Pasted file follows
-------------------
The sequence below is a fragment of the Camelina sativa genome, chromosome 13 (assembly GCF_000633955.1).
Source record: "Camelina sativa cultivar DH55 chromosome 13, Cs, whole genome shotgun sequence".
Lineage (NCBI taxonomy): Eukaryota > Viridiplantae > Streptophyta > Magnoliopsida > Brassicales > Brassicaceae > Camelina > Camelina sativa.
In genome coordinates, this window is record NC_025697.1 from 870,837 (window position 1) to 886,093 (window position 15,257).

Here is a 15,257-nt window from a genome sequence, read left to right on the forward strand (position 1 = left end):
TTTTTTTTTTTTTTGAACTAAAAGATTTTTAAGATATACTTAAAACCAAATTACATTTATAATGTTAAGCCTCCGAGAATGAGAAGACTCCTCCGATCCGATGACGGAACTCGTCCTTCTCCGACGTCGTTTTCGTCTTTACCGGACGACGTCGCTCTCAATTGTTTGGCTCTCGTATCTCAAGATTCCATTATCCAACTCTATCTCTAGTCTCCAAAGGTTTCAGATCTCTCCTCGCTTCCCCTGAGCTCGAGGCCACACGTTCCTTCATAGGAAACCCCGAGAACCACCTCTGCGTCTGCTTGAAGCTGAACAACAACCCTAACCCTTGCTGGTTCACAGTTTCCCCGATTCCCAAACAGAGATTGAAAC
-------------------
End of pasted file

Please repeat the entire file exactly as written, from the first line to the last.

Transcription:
The sequence below is a fragment of the Camelina sativa genome, chromosome 13 (assembly GCF_000633955.1).
Source record: "Camelina sativa cultivar DH55 chromosome 13, Cs, whole genome shotgun sequence".
Lineage (NCBI taxonomy): Eukaryota > Viridiplantae > Streptophyta > Magnoliopsida > Brassicales > Brassicaceae > Camelina > Camelina sativa.
In genome coordinates, this window is record NC_025697.1 from 870,837 (window position 1) to 886,093 (window position 15,257).

Here is a 15,257-nt window from a genome sequence, read left to right on the forward strand (position 1 = left end):
TTTTTTTTTTTTTTGAACTAAAAGATTTTTAAGATATACTTAAAACCAAATTACATTTATAATGTTAAGCCTCCGAGAATGAGAAGACTCCTCCGATCCGATGACGGAACTCGTCCTTCTCCGACGTCGTTTTCGTCTTTACCGGACGACGTCGCTCTCAATTGTTTGGCTCTCGTATCTCAAGATTCCATTATCCAACTCTATCTCTAGTCTCCAAAGGTTTCAGATCTCTCCTCGCTTCCCCTGAGCTCGAGGCCACACGTTCCTTCATAGGAAACCCCGAGAACCACCTCTGCGTCTGCTTGAAGCTGAACAACAACCCTAACCCTTGCTGGTTCACAGTTTCCCCGATTCCCAAACAGAGATTGAAAC